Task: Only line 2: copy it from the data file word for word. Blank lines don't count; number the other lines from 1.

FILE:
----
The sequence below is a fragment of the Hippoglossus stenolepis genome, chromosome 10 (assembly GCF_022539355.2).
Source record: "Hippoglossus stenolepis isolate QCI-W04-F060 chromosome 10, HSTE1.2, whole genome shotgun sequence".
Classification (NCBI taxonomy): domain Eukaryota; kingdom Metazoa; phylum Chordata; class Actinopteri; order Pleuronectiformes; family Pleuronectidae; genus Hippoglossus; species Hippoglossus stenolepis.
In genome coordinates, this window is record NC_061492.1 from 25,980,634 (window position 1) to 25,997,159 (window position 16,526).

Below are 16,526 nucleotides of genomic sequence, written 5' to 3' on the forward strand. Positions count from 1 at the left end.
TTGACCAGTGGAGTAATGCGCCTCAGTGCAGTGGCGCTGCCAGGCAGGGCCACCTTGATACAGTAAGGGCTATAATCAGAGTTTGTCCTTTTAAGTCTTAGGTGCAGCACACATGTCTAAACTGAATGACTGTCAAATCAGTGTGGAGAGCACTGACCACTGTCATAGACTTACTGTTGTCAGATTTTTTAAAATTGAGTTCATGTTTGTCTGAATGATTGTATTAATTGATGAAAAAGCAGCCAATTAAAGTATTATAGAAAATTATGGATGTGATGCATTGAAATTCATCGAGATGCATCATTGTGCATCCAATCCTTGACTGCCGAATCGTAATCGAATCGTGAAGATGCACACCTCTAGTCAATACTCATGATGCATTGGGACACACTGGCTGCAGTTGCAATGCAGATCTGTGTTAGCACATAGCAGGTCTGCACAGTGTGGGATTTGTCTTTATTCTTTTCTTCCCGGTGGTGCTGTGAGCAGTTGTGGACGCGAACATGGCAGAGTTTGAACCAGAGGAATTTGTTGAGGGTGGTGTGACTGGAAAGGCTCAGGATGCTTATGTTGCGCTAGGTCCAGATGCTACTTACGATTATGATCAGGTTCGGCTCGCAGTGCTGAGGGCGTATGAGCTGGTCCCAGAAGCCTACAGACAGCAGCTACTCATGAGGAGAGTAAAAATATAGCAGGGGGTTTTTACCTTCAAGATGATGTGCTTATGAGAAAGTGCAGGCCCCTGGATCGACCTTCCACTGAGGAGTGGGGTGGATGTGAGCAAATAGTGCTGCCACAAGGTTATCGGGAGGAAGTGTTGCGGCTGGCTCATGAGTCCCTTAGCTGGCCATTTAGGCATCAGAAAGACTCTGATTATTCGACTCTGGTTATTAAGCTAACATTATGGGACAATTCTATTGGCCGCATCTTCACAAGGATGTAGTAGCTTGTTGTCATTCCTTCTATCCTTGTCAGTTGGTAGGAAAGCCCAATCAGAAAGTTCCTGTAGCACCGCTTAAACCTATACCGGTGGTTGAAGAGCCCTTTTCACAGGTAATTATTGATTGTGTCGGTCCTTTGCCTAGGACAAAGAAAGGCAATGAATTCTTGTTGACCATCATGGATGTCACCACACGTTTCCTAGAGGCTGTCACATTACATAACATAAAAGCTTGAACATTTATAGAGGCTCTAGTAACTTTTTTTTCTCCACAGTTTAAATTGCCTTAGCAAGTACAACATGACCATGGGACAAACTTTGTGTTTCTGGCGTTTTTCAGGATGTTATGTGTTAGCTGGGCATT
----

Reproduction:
Source record: "Hippoglossus stenolepis isolate QCI-W04-F060 chromosome 10, HSTE1.2, whole genome shotgun sequence".